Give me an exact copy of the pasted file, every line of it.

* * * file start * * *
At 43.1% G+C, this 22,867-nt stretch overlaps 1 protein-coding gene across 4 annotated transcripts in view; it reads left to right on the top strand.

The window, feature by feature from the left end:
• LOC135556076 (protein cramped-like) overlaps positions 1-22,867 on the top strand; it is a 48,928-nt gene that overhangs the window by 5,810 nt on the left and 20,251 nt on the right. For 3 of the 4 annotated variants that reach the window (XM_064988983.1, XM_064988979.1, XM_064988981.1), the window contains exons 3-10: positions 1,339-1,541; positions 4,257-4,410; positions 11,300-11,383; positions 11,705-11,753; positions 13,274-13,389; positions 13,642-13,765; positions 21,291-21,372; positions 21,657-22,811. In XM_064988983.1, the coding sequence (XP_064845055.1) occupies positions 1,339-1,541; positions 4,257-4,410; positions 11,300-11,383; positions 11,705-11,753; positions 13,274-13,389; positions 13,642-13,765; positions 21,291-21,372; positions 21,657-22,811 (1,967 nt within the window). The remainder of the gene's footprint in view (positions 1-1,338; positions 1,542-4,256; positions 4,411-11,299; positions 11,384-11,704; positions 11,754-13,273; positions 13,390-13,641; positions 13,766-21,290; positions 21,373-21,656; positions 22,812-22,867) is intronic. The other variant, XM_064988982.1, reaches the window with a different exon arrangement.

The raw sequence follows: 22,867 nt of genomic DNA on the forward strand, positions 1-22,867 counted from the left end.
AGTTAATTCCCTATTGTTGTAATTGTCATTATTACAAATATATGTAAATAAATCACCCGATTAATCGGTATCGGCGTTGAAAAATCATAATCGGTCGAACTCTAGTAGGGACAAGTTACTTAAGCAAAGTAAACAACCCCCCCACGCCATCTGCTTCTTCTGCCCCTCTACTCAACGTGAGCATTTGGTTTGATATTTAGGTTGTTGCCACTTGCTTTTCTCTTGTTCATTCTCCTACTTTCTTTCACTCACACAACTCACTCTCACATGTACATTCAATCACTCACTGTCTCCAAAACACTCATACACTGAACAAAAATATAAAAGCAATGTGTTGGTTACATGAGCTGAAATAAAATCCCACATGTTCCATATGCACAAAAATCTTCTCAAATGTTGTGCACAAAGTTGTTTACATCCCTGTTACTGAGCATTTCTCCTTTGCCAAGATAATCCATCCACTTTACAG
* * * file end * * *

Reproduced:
At 43.1% G+C, this 22,867-nt stretch overlaps 1 protein-coding gene across 4 annotated transcripts in view; it reads left to right on the top strand.

The window, feature by feature from the left end:
• LOC135556076 (protein cramped-like) overlaps positions 1-22,867 on the top strand; it is a 48,928-nt gene that overhangs the window by 5,810 nt on the left and 20,251 nt on the right. For 3 of the 4 annotated variants that reach the window (XM_064988983.1, XM_064988979.1, XM_064988981.1), the window contains exons 3-10: positions 1,339-1,541; positions 4,257-4,410; positions 11,300-11,383; positions 11,705-11,753; positions 13,274-13,389; positions 13,642-13,765; positions 21,291-21,372; positions 21,657-22,811. In XM_064988983.1, the coding sequence (XP_064845055.1) occupies positions 1,339-1,541; positions 4,257-4,410; positions 11,300-11,383; positions 11,705-11,753; positions 13,274-13,389; positions 13,642-13,765; positions 21,291-21,372; positions 21,657-22,811 (1,967 nt within the window). The remainder of the gene's footprint in view (positions 1-1,338; positions 1,542-4,256; positions 4,411-11,299; positions 11,384-11,704; positions 11,754-13,273; positions 13,390-13,641; positions 13,766-21,290; positions 21,373-21,656; positions 22,812-22,867) is intronic. The other variant, XM_064988982.1, reaches the window with a different exon arrangement.

The raw sequence follows: 22,867 nt of genomic DNA on the forward strand, positions 1-22,867 counted from the left end.
AGTTAATTCCCTATTGTTGTAATTGTCATTATTACAAATATATGTAAATAAATCACCCGATTAATCGGTATCGGCGTTGAAAAATCATAATCGGTCGAACTCTAGTAGGGACAAGTTACTTAAGCAAAGTAAACAACCCCCCCACGCCATCTGCTTCTTCTGCCCCTCTACTCAACGTGAGCATTTGGTTTGATATTTAGGTTGTTGCCACTTGCTTTTCTCTTGTTCATTCTCCTACTTTCTTTCACTCACACAACTCACTCTCACATGTACATTCAATCACTCACTGTCTCCAAAACACTCATACACTGAACAAAAATATAAAAGCAATGTGTTGGTTACATGAGCTGAAATAAAATCCCACATGTTCCATATGCACAAAAATCTTCTCAAATGTTGTGCACAAAGTTGTTTACATCCCTGTTACTGAGCATTTCTCCTTTGCCAAGATAATCCATCCACTTTACAG